Miller Maranta - Switzerland
Residence for Elderly People Spiragarten
Spiragartenstrasse 2, Zürich
2005 - 2006

The Spirgarten old person's home, designed by Miller & Maranta, is located in the center of Zurich-Altstetten. It is situated right on the main axis
 of the Badenerstrasse in close proximity to the Lindenplatz, a complex which was planned and already in the 1940s as a centre for an urban city district.
Between the Lindenplatz and the Spirgartenstrasse is locaed the Hotel Spirgarten from 1958, designed by Werner Stücheli, which contains different public uses.
The main entrance to the hotel Spiragarten is oriented towards the square and not onto the busy Badenerstrasse. The access of the old people's home
Spiragararten is likewise oriented laterally towards the Spirgartenstrasse. At this place, a newly formed, forecourt which is bordered on three sides,
forms a counterpart to the Lindenplatz and gives the passage crossing below the building by Werner Stücheli an adequete importance. This
opening forecourt also
results in a receiving gesture, distinguishing this public building from ordinary residential building. Accordingly, the south-facing space not only serves as an access,
but is also designed as lounge area and serves the public café of the house as an outdoor area.
With this layout the architects use the potential of this location.
They connect the housing for the elderly with a high degree of opening, so that the residents get an increased contact with the outside world and thus the design helps
to reduce the risk of an increasing isolation. The urban planning approach therefore contains one of the essential typological approaches. In addition, the forecourt results
in a mediation between the significant construction volume with the neighbouring small-scale structure. On the tight parcel the volume develops in a bone-like figure,
and the available area is well exploited to accommodate the considerable spatial program.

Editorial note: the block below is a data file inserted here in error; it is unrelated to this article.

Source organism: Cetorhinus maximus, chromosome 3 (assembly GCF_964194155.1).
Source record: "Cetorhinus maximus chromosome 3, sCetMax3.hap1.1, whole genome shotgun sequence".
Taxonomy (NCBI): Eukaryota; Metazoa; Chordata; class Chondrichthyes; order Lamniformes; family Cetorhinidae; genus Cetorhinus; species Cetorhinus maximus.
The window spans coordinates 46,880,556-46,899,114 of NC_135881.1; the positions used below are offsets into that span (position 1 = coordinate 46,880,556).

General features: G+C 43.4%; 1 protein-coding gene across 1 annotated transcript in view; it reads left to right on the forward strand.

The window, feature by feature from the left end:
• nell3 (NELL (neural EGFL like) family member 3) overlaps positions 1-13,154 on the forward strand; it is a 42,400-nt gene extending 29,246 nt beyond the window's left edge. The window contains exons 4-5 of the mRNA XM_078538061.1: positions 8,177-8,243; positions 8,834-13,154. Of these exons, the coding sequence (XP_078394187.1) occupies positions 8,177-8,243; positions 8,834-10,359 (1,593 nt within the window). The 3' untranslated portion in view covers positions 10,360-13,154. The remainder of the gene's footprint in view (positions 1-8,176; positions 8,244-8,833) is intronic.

The six-storey building contains public spaces on the ground floor, four floors with small apartments woth one to three rooms, and the nursing department of the house
in the recessed attic floor on top. The 60 apartments are based primarily on a communicating room couple, connected by the small kitchen area. A coherent and continuous
spatial figure
with differentiated zones arises by opening the sliding doors. This spatial constellation is enriched through a variety of relationships and connections through
the entrance area and the retracted Loggia. Due to this design, the small apartments receive an unexpected generosity. In these apartments, the kitchen has been minimized,
since the operational concept stipulates that the meals are mainly prepared by the staff and served in the communal spaces. This creates a typological proximity to the
collective house in which various institutions of the individual area are moved into the communal areas.The ground floor is designed as a kind of comprehensive, large living room.
Through its contiguous space sequence the bone-like figure of the building can be experienced in its entireness. The widespread circulation space between the three bulges,
which accommodate the café, a fireside lounge and a restaurant, are designed like an internal promenade along the square. This area integrates the foyer with reception desk
and lobby in a self-evident way. In the attic floor the common room of the nursing department and the roof terrace, also oriented towards the square, are accessable for all residents.
In the residential floors the zones in front of the elevators are open to the court as well. This layout facilitates orientation in the entire building and creates additional space
for encounters between residens. The cozy and warm atmosphere
of the spacious common areas on the ground floor results to a large extent from the thoughtful revetment
which is built with great care. Walls and ceilings are fully clothed here with veneered paneling.

On the exterior the attic floor and the residential floors are encased with circumferential bands of concrete respectively windows, featuring wide aluminum frames
referring to motives of the surrounding buildings from the 50s and 60s. Contrary to these surrounding buildings, the balustrades are not plastered or covered with panels,
but are made of sandblasted situ concrete, which receives a warm tint by adding limestone. On the other hand, the windows of the ground floor are cut into the monolithic
exterior wall like holes, or they protrude in the form of a pre-hung flowers window, while they are drawn deep behind the overlying facade in the area of the
of forecourt.